Thursday, October 23, 2008

The Joys of Modern Policing


Photo taken outside New Scotland Yard this afternoon at 3.30pm… What next? “You are being raped… ring 999 / You have been raped… ring 0300 123 1212”. I am sure there are very good reasons for this system, but if you're going to use a different number, how about using a memorable one?

41 comments:

Anonymous said...

1212 has been the suffix of Scotland Yard's telephone number since at least the time when it was the Norman Shaw Buildings

Chris Paul said...

Seems reasonably memorable actually Iain. 0300 123 1212 - really, that's not bad. Memorised already.

Anonymous said...

Not too difficult.

0300 numbers have recently been introduced for public services, quangos, etc. People are quickly becoming familiar with them.

123 is a number that most people should be able to remember.

1212 is the traditional number for Scotland Yard. Don't you remember WHITEHALL 1212. You still hear it in many old films.

Anonymous said...

Yes of course! Remember those old emergency messages - Mrs Coalscuttle is dangerously ill: please call Whitehall 1212.

Glad I'm not over 70 in Ireland said...

Can anybody advise - what is the charge for an 0300 call?

Profiting out of misery??

archduke said...

"if you're going to use a different number, how about using a memorable one?"

because if fewer people report crime, due to an unmemorable number, then New Labour can point to crime figures falling and how jolly great they are...

Burglar Bill said...

I am surprised they don't use a premium rate telephone number to (a) earn a few quid or (b) dissuade people from adding to the decreasing crime statistics.

Anonymous said...

Whitehall 1212 is more easily remembered than 0300 123 1212

Anonymous said...

Hmm.. If one's laptop has been nicked it may prove slightly more tricky to get one's paws on that number...

Gareth said...

Whitehall 1212!

Self prioritising customers.

Anonymous said...

I think the general idea is that the number of non emergency calls goes down, leads to a drop in reported crime etc etc. But after the debacle with recording announced today they'd better be sure how they manage this.

ukipwebmaster said...

I see a meme developing here:
The Joys of Modern.....Politics
Been on a yacht?
Ring the News of the world.
About to go on a yacht?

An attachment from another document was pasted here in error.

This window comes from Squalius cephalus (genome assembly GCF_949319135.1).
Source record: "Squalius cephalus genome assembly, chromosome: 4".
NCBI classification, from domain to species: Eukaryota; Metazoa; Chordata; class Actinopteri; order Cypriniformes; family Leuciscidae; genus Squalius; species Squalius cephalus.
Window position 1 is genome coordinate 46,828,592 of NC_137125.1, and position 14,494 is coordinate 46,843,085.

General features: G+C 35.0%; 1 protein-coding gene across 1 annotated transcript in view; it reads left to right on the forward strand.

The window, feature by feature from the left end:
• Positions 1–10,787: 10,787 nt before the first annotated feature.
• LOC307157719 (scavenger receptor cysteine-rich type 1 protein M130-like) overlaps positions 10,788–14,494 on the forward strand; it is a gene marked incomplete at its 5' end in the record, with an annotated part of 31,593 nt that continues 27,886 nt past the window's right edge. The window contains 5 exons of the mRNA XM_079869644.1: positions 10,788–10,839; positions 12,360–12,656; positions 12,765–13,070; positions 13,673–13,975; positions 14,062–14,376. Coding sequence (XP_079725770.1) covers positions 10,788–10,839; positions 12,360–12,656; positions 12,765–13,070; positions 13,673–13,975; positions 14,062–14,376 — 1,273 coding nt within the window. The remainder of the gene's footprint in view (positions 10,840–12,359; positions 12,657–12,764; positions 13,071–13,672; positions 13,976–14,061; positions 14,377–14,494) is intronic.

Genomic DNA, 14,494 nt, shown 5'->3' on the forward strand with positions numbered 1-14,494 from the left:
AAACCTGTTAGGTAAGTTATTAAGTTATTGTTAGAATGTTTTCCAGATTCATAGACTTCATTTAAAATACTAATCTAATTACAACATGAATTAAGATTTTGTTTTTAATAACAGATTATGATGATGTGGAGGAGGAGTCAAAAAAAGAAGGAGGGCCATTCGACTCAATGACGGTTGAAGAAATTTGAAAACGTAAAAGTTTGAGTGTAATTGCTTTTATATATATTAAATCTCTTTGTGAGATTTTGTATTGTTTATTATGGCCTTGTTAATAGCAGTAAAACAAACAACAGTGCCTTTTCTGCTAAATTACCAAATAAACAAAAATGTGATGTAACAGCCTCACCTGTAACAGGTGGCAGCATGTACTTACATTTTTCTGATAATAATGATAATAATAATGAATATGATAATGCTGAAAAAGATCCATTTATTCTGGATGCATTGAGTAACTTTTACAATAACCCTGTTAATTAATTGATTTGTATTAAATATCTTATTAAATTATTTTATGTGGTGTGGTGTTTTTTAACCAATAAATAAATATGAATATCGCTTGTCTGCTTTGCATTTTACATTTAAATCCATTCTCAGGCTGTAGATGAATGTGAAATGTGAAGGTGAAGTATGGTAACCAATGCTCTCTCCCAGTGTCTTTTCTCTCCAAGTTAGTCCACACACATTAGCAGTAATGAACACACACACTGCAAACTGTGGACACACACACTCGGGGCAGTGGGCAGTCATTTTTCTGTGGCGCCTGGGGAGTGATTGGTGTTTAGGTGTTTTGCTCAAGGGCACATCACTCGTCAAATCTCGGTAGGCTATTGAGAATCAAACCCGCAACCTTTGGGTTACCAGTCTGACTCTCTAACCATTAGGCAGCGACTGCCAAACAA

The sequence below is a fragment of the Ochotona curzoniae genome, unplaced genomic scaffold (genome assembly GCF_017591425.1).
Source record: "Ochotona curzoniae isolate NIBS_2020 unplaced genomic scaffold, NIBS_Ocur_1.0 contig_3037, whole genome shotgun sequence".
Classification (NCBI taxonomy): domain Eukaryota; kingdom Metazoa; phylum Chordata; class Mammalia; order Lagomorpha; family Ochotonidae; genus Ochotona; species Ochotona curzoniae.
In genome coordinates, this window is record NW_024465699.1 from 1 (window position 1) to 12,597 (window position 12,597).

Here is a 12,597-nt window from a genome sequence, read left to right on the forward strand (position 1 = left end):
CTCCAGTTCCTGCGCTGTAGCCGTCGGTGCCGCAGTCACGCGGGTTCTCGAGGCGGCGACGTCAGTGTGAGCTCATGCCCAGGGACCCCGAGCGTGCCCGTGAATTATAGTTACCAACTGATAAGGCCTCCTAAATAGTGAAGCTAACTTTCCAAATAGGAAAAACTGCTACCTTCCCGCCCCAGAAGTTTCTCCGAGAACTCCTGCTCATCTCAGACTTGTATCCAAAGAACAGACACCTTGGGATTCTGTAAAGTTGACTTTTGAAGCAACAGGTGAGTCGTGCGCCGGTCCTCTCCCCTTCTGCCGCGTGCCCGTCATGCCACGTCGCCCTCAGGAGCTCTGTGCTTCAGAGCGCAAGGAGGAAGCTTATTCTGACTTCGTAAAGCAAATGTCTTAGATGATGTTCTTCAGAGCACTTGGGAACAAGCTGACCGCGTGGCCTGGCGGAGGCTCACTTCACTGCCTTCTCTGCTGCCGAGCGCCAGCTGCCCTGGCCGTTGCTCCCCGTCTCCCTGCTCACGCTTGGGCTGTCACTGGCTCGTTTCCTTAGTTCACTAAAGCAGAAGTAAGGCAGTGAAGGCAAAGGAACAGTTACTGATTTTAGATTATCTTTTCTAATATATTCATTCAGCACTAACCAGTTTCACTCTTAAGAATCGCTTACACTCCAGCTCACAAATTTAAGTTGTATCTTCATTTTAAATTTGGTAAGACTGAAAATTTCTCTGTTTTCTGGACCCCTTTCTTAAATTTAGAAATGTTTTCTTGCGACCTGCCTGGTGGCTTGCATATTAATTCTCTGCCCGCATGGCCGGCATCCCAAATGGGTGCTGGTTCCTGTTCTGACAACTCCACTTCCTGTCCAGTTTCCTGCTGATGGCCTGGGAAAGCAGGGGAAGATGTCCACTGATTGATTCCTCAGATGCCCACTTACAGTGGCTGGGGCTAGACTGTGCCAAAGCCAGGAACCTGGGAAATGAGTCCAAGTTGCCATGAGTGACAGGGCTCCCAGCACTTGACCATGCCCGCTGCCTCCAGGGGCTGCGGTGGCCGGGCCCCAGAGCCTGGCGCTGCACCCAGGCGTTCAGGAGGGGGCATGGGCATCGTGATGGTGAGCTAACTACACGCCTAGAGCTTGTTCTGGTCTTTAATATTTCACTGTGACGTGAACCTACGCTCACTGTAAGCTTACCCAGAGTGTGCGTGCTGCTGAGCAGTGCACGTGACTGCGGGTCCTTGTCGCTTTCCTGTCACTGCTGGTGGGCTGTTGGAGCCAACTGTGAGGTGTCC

Ring CCHQ immediately.

golden rose said...

Iain, i realise you are drawing attention to a serious issue, but the use of rape in your example is perhaps not the best one. Many other examples would work just as well and rape is trivialised enough as it is by too many people.

The nature of the issue makes it difficult for people who have lived through this to come forward publicly; only a few exceptional people feel able to do this.

Fair enough, there isn't a law which says you absolutely have to be nice to a rape victim, but it can and does form a backdrop to the lives of real people and sometimes that isn't recognised sufficiently. Or even acknowledged at all.

Diversity said...

Give them a chance!

Ian Blair has not actually gone yet, has he?

Anonymous said...

Didn't think it would take long before lickspittles like Chris Paul turned up to say "Oh yes actually, 0300 123 1212, very easy to remember, long live New Labour." All it needs is David Boothroyd to use some obscure bit of pedantry backed up with some quasi-historical rot to complete the set.

If you've been burgled, the police should be round to sort it out as an emergency. Anything else is a failure of policing policy.

Bobby's friend said...

I saw some one who is not my neighbour opening that house with keys and I phoned the local burglary
report number given to me by a police constable who visted another house last time. It did not work, after struggling 20 mins I got to the police station reception and they said some one will come. After 3 hours a constable looking pale came with a fist full of notices and without asking stuck each on the walls of houses and walked away without talking! The notices asked that the police should be contacted if suspiious incidents occur and the notices each carried different phone numbers!

brian in the tamar valley said...

Iain, I was blogging about this subject in December 2006! In Devon and Cornwall the non emergency (switchboard) number is 08452 777444. I noted in my piece that Hampshire were experimenting with just three digits: 101. For consistency this needs to be rolled out over the whole country (of course there might be a technical reason prohibiting this) but it would be good to get some joined up thinking between the different forces.

Anonymous said...

Don`t forget Iain that all police are `instutionally incompetent`. You know they are, no matter what phone nunber they answer.

The Idiot said...